- Claims of U.S. citizens, educational institutions and not-for-profit organizations which were not certified by the FCSC.
- Legitimate claims of persons who were Cuban nationals at the time of expropriation.
The Department of Justice has identified 8,821 claims and has awarded 5,913 of them. These awards total over $1.9 billion, although the Cuban government has not paid on any of them. While this is the official number that the U.S. government recognizes, Breitbart notes that there are over $7 billion in outstanding claims. With a GDP that the World Bank estimates is $71 billion, the Cuban government will not be able to afford to pay 10% of its GDP to claimants. At the same time, the United States cannot be seen to abandon the outstanding claims of its citizens. This problem will be a significant block for both sides to developing a normal relationship.
Policymakers and U.S. business leaders should also take a hard look future of U.S. investment in Cuba and the role of the Cuban government (especially the military) in its national economy. The government of Cuba has very strict regulations for investment in Cuban properties. These limitations will prove to be an issue when U.S. companies seek to invest in Cuban companies. The Cuban military controls significant sectors of the Cuban economy, including the tourism and transportation sectors. The United States would prefer to see the Cuban military leave the economy; however, a large amount of the Cuban military budget derives from its control over sectors of the economy. Without a replacement for this revenue, the Fuerzas Armadas Revolucionarias (FAR), Cuba’s military, will not want to divest itself of these investments.
Interestingly, no one is yet discussing – in public at least – the inevitable elimination of the U.S. immigration policy that provides Cubans with automatic “green card” status once they arrive in the United States. The Cuban Adjustment Act of 1966 provides for this, while the most current policy dates from the Clinton administration and is called “wet-foot/dry-foot,” whereby people found at sea are returned to Cuba, but those who make it onto U.S. soil are allowed to stay and are allowed expedited application for a green card. Once relations between Cuba and the U.S. are totally normalized, there will be no reason to maintain this policy, which was meant to provide safe harbor for people fleeing the Castro regime. This change is likely to become a point of contention for the Miami Cubans who regard this as a right that they were able to use to tremendous advantage. Their efforts to maintain this advantage on behalf of their countrymen will make already-contentious negotiations even more difficult.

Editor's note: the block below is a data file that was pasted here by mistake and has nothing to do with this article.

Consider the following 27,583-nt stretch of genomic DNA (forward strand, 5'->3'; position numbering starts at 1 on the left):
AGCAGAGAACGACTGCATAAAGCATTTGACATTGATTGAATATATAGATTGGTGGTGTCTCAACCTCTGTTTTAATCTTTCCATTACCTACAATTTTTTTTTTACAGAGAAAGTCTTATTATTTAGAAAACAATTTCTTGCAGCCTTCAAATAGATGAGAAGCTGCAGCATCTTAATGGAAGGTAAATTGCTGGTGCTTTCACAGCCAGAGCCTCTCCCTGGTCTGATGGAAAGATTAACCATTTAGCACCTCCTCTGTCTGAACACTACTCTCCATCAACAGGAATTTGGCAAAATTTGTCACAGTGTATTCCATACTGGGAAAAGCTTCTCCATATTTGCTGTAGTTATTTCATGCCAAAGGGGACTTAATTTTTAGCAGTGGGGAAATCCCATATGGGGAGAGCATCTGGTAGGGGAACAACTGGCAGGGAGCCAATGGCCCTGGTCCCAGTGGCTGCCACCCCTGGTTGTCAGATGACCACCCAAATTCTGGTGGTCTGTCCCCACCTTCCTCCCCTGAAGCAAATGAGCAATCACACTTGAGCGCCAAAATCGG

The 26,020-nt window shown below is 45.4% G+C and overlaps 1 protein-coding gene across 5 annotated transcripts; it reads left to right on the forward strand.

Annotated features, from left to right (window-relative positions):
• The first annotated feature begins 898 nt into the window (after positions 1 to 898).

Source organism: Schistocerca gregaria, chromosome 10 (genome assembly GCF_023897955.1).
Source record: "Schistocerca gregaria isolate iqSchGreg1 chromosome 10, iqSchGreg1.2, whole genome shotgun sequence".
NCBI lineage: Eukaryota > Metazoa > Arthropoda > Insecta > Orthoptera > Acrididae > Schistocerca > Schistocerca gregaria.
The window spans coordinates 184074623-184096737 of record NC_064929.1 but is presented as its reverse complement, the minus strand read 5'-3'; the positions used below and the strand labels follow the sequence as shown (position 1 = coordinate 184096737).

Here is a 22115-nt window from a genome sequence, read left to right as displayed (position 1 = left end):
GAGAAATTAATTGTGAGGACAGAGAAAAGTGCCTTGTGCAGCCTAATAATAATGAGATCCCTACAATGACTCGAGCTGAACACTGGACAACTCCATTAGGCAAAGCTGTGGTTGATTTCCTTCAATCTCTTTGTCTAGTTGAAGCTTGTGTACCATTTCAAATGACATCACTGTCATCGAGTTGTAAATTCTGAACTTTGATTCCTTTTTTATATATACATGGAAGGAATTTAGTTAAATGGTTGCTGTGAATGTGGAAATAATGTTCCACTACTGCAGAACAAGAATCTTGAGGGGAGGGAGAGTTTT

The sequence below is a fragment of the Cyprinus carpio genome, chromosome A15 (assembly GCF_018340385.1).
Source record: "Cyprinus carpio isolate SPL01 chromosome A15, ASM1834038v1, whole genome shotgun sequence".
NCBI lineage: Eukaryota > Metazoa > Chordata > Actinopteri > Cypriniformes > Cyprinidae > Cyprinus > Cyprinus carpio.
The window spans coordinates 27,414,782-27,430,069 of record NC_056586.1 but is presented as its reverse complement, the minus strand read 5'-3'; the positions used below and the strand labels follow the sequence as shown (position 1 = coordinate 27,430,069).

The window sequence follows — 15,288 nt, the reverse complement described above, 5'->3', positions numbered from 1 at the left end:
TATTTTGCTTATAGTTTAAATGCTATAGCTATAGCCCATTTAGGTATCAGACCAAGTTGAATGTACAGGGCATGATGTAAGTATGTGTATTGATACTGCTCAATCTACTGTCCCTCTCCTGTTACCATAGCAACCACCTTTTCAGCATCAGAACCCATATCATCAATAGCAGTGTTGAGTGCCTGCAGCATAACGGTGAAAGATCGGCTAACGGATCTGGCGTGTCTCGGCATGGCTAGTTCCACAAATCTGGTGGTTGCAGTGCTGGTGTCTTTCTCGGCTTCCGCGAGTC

Raul Castro understands that change is inevitable, particularly in the economic realm. When this change occurs, the United States needs to be in a position to positively influence the process. The Obama Administration’s opening has provided the United States with an opportunity to effect that change. The sad state of the Cuban economy and the inability of Cuba’s friends (such as Venezuela and Russia) to continue to support Cuba have combined and may be the overarching reason that Cuba has acceded to normalization. The strength of the U.S. economy, therefore, is the biggest advantage that the United States has vis-à-vis Cuba. Wisely utilized economic tools, such as investment and trade preferences, will be the strongest influence on the Cuban population, so the United States should very carefully consider what, how, and when to deploy these tools. Putting money in the pockets of the Cuban people would be a huge blow to the Communist state and, as we have seen in many former communist countries in Eastern Europe, stands a chance to reform Cuba from the inside out.
Dr. G. Alexander Crowther is a Senior Research Fellow at the Institute for National Strategic Studies at the National Defense University. He is a retired U.S. Army Colonel who has spent 15 years living in Latin America and another 10 years working Western Hemisphere issues. The views expressed here are his personal opinions and do not reflect the policies of Institute for National Strategic Studies, the National Defense University, or the Department of Defense.
Photo credit: Dirk Ingo Franke